To the Editors:
On Elizabeth Hardwick's advice, "Never ever speak to them dear. They always get it wrong," I did not cooperate with Patrick French's book [The World Is What It Is: The Authorized Biography of V.S. Naipaul]; nor have I read it. There are a number of things wrong in Ian Buruma's review of it [NYR, November 20, 2008].
Gillon Aitken was not dispatched to Buenos Aires checkbook in hand. (I wish he had been.)
There was one pregnancy and one that turned out not to be. I heard nothing about Pat raising the child.
The majority of my letters to Vidia were written because he had a habit of saying "please write me a little letter." If he chose to leave them unopened, that was his business.
Not mentioned in Ian Buruma's review is an error by Patrick French: no one has ever called me Margarita.
Vidia says I didn't mind the abuse. I certainly did mind.
Buenos Aires, Argentina
Ian Buruma tells us that he declined the invitation to write the life of V.S. Naipaul. Based on his review of Patrick French's The World Is What It Is, I think we should all be glad of this.
Mr. Buruma does not say that Naipaul's favorite word of contempt is "nigger." But Mr. French makes this plain in his book, quoting Naipaul's use of it on a number of occasions. In Mr. Buruma's euphemistic telling, Naipaul's "views...suggest a less than friendly attitude toward black people." Naipaul's viciousness and racism is never directly quoted, though there is plenty of it in the biography—and in Naipaul's work. Mr. Buruma skirts the issue by calling this cruel man "fastidious and difficult," " piquant," a "trickster,"...or an example of "bad boy behavior."
And then there is "a most peculiar occasion"—the funeral of Patricia Naipaul, the hated and abused wife, whose decades of suffering at Naipaul's hands are recorded by Mr. French. Naipaul had recently dumped his mistress of twenty-four years, had proposed marriage to someone he'd known a matter of months, indeed while his wife lay dying of cancer. And immediately after the cremation, Naipaul chitchats about the fineness of the white wine being served and rubbishes the culture of his new wife's homeland ("barbarism") as Mr. Buruma listens. "Most peculiar"? I would say appalling.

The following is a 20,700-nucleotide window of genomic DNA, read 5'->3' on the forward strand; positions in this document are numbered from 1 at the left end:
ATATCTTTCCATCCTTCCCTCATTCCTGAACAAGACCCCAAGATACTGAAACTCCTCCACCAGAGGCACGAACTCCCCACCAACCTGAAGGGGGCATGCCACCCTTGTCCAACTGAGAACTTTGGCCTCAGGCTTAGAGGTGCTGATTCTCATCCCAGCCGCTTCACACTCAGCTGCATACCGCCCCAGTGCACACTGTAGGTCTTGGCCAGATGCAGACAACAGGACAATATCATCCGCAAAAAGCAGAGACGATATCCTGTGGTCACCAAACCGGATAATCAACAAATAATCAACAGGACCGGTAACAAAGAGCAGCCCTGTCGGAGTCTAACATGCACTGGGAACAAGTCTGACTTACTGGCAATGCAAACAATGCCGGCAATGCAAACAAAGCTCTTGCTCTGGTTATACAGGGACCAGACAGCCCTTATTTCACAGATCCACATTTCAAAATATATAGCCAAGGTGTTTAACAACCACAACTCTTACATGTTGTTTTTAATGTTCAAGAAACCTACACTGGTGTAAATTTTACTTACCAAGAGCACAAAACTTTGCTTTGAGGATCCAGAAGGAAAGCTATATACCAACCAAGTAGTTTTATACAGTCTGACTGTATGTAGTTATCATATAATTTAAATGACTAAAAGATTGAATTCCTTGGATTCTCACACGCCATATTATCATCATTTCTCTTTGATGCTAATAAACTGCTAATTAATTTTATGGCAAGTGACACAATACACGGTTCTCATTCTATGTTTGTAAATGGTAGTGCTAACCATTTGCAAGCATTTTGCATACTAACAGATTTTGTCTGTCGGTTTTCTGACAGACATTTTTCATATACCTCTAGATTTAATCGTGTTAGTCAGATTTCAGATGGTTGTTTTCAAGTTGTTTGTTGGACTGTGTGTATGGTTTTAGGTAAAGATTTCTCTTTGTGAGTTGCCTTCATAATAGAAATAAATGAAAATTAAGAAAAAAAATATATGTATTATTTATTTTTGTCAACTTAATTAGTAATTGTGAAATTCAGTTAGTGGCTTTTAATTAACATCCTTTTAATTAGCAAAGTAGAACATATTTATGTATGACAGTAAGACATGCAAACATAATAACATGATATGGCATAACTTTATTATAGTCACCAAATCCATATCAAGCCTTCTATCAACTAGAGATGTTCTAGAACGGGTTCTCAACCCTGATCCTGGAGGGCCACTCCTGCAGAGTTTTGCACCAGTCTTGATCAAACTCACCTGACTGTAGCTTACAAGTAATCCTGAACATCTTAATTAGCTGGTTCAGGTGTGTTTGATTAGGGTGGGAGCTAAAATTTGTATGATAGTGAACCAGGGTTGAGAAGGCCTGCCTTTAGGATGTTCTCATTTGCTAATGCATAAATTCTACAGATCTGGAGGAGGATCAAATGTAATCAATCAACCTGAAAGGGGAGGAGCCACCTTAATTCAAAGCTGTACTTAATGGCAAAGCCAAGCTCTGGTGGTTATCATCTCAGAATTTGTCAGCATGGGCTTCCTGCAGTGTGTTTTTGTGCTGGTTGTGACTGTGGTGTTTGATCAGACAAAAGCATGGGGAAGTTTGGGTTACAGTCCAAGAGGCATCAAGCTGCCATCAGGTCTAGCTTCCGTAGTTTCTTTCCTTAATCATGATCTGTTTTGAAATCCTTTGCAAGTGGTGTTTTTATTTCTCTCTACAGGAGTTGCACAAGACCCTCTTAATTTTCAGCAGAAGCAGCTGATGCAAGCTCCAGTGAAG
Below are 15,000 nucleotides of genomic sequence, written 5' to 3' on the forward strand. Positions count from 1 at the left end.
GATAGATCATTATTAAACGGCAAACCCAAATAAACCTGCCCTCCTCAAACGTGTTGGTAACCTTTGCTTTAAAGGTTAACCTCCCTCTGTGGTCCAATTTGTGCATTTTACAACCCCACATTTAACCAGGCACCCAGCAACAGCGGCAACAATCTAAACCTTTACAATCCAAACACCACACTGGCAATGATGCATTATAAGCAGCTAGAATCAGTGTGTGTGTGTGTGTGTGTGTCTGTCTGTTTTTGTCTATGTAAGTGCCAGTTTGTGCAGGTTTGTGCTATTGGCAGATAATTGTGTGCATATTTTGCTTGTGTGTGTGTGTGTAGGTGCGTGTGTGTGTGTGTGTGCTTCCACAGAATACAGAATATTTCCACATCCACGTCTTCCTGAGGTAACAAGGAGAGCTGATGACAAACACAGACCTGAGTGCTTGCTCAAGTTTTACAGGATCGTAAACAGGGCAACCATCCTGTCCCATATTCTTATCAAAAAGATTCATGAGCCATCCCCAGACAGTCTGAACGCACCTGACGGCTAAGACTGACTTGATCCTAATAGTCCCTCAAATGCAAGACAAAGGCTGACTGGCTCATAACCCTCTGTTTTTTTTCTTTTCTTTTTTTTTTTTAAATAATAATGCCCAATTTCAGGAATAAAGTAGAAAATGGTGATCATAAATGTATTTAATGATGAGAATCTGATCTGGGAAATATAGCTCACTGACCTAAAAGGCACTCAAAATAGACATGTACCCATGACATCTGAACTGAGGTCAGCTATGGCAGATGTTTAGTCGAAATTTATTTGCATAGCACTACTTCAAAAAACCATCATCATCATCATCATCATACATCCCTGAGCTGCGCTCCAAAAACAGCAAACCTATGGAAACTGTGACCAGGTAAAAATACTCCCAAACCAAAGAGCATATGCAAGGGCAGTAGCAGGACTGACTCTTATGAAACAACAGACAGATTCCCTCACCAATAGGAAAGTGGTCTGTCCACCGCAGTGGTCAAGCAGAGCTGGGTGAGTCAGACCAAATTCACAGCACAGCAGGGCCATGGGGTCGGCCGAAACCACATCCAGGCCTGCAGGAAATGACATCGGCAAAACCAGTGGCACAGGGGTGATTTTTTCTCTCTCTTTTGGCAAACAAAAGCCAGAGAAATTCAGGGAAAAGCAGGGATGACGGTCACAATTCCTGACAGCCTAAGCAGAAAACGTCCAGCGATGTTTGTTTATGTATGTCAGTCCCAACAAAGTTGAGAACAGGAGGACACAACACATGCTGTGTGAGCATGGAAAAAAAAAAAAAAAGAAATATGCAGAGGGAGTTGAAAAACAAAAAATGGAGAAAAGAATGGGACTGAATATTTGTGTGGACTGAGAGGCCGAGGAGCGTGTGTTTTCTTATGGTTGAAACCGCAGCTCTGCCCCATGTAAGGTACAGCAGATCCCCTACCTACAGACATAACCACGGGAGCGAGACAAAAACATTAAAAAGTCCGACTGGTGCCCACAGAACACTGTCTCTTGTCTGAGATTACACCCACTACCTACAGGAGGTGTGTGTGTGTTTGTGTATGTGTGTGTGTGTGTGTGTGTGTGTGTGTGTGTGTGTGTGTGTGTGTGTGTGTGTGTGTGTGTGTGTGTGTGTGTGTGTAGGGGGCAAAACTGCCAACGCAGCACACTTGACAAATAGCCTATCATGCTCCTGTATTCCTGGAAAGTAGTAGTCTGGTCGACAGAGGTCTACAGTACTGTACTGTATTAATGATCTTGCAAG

It is false and fatuous to say that Mr. French's book represents "almost the invention of a new genre: the confessional biography." There is no confession here, only inadvertence. It is an authorized biography by a persistent biographer that got out of hand. Mr. Buruma quotes Naipaul's apparent disclosures, to support the myth of Naipaul's candor. The real news in the book is that Pat Naipaul was able to speak from beyond the grave in the form of twenty-four notebooks kept over a period of twenty-odd years in which she closely documented her husband's infidelities, screaming fits, hypocrisies, and his physical and mental abuse of her—which all of us who knew him were well aware of but were restrained from publishing by Naipaul's lawyers. There is no proof in Mr. French's book that Naipaul had ever read these journals; he held his wife in such low esteem that it is unlikely that he would have read them. Mr. French found the journals quite by chance in boxes that were sold by the pound by Naipaul to the University of Tulsa and "closed to public access."
By characterizing the book as confessional, and saying "the truth is not skimped in Patrick French's excellent book," Mr. Buruma gives the impression that this biography is exhaustive. It is an extremely good book but there is more to say—if anyone had the stomach for it. There are many people who knew Naipaul well who were not interviewed by Mr. French (either refused to or were deceased), important among them his brother Shiva; Shiva's widow, Jenny Naipaul; Derek Walcott; and his longtime (and later rejected) friend, Lawrence O'Keefe.
Mr. Buruma calls my book Sir Vidia's Shadow a "rather bitter memoir." He is entitled to his opinion. I think of it as an unsparing and accurate portrait of the man, minus the instances of racism and physical abuse that I was forbidden by lawyers to publish. Mr. Buruma speaks of Naipaul's "great modesty." In thirty years of knowing the man I was never privileged to observe this. I mainly saw his sadness, his tantrums, his envy, his meanness, his greed, and his uncontrollable anger. But I never saw Naipaul attack anyone stronger than himself; he talked big and insultingly but when he lashed out it was always against the weak—women who loved him, his wife, and waiters: people who couldn't hit back, the true mark of the coward.
Naipaul's lover, partner, and traveling companion of twenty-four years, Margaret Murray, refused to speak to Mr. French. She has not given any interviews nor has she spoken publicly about Naipaul. Ms. Murray was—even Naipaul says so—the most important woman in Naipaul's life, his driver, his cook, his sexual and emotional support, the object of his desire and his sadism—for Naipaul pretty much the same thing, as the biography makes painfully clear. Ms. Murray's letters to Naipaul are paraphrased by Mr. French. As a woman in love, she is misrepresented by such letters, which are abject and craving attention from Naipaul, who abused his wife but refused to divorce her. The hundreds of letters that Naipaul wrote to Ms. Murray have not been seen by Mr. French, nor by anyone but Ms. Murray. The result is not exactly Hamlet without the prince but it is certainly Hamlet without Ophelia.